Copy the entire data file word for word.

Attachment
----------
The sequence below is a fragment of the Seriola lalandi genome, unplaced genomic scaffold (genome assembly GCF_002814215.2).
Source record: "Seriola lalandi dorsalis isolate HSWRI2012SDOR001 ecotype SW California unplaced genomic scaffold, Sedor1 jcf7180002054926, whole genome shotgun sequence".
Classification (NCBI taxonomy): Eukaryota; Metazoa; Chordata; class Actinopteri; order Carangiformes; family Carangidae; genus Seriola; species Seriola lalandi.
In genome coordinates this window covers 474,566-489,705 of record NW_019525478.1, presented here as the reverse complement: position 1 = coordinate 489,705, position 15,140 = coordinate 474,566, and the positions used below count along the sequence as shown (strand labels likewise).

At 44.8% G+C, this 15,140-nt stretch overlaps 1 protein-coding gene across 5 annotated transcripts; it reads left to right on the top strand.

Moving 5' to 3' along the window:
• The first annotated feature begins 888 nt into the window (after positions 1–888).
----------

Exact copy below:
The sequence below is a fragment of the Seriola lalandi genome, unplaced genomic scaffold (genome assembly GCF_002814215.2).
Source record: "Seriola lalandi dorsalis isolate HSWRI2012SDOR001 ecotype SW California unplaced genomic scaffold, Sedor1 jcf7180002054926, whole genome shotgun sequence".
Classification (NCBI taxonomy): Eukaryota; Metazoa; Chordata; class Actinopteri; order Carangiformes; family Carangidae; genus Seriola; species Seriola lalandi.
In genome coordinates this window covers 474,566-489,705 of record NW_019525478.1, presented here as the reverse complement: position 1 = coordinate 489,705, position 15,140 = coordinate 474,566, and the positions used below count along the sequence as shown (strand labels likewise).

At 44.8% G+C, this 15,140-nt stretch overlaps 1 protein-coding gene across 5 annotated transcripts; it reads left to right on the top strand.

Moving 5' to 3' along the window:
• The first annotated feature begins 888 nt into the window (after positions 1–888).